Cylinder movement with trigger depressed.


December 16, 2010, 11:23 PM
I just got a Colt Anaconda and when I pull the trigger all the way back and hold it the cylinder has movement. Not a lot but some. My Python has absolutely none. I have never fired this gun as I got it tonight. From what little I know about the internals of revolvers the cylinder isn't supposed to move at all. Or am I wrong about that? If it is abnormal how do I fix it? This gun was a gift so it's not like I bought it without checking it out or anything.

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Jesse Heywood
December 16, 2010, 11:57 PM
Colt started the cylinder float with the Trooper Mk III. It is supposed help with bullet shaving by allowing the bullet to self-align.

December 17, 2010, 02:14 AM
All S&Ws have this movement as do the Rugers

The reason Pythons, as well as their forerunners and the D-frame, do not it because of their design locking the cylinder in place by raising the hand

December 17, 2010, 06:25 PM
I have a Python with zero movement, and a King Cobra with a tiny bit. When was the Anaconca made? I think Anacondas made in years past were designed, just like the Pythons, to lock up with no movement as the trigger is held to the rear. Eventually they can shoot themselves a bit loose, but its no big deal. Jesse Heywood described above why other makers purposely design this movement into the mechanism.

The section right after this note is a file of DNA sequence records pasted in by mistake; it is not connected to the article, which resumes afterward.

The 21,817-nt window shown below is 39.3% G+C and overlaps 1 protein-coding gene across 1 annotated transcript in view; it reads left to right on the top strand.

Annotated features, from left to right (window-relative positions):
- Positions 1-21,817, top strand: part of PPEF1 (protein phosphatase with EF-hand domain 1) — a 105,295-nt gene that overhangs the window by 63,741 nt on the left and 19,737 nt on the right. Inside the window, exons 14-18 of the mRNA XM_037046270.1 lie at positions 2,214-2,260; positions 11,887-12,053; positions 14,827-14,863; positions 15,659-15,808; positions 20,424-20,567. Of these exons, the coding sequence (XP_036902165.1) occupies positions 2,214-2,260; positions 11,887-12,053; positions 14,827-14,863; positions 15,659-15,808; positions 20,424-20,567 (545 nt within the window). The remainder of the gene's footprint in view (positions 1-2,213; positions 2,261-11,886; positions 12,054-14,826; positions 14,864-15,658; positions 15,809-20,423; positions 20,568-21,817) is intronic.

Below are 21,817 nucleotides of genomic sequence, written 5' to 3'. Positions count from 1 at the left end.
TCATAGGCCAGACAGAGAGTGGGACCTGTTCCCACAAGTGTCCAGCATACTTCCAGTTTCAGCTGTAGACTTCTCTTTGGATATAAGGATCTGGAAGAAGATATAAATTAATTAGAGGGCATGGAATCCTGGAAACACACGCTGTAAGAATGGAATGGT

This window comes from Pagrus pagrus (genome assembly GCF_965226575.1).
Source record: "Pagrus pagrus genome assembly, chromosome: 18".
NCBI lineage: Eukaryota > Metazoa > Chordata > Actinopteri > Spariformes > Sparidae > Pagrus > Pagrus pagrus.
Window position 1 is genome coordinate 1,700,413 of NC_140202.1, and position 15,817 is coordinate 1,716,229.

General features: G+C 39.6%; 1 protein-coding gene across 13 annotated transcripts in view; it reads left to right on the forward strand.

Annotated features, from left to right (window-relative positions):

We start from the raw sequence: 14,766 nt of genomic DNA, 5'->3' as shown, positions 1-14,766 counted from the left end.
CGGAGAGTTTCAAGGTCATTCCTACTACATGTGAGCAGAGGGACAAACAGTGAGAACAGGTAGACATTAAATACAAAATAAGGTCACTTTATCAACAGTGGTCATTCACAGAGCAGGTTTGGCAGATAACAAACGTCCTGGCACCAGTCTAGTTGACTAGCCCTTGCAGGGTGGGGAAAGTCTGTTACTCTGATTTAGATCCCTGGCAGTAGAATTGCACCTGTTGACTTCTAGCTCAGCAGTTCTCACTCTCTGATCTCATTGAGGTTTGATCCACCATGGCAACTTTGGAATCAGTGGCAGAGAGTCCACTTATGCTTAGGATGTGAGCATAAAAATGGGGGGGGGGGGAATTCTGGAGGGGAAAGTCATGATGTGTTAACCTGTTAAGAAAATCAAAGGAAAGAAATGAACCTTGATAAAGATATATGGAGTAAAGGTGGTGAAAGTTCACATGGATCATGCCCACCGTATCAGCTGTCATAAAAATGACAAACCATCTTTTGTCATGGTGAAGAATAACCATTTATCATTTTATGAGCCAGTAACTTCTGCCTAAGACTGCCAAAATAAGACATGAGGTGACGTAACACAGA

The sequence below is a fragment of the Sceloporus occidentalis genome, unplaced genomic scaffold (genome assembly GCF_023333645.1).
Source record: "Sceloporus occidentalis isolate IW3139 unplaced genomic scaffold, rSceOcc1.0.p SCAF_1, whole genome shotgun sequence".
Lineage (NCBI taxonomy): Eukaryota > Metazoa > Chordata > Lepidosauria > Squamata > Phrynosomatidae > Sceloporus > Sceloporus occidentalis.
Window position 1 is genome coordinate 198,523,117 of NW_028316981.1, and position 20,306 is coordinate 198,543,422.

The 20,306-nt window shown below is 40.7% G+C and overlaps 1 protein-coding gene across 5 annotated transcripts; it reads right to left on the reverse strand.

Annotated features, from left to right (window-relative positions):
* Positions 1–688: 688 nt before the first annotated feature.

December 17, 2010, 06:36 PM
The Colt Python action is totally different from Anaconda and they share no parts. The Anaconda cylinder will be able to move a little when trigger is held to the rear as has already been noted but the Python cylinder does not, nor do most other pre 1970 Colt double action revolvers. The King Cobra, Anaconda and Trooper MKlll series will all have similar actions and a slightly loose cylinder, even when trigger is pulled fully rearward. The actions of the post 1970 double action guns, except Python, were not as hand fitted in order to reduce cost. The actions were changed for mass production. So, a little cylinder rotational movement is acceptable by design.

December 17, 2010, 11:37 PM
I appreciate all the responses. Makes me feel better about it. Just from comparing the two it seems the Python is the better gun. Just so much smoother and tighter all around. Still a great gun though. My Python was made in 1980 and the Anaconda in 1990 by the way.

Jesse Heywood
December 17, 2010, 11:49 PM
You are right about the Python being a better gun. That is due to the hand work done during assembly. The later design of the Anaconda lends itself to the newer manufacturing methods. If the new design guns were given the TLC that the Python got in manufacturing, the new design would be far better than the Python. But then I couldn't afford one.

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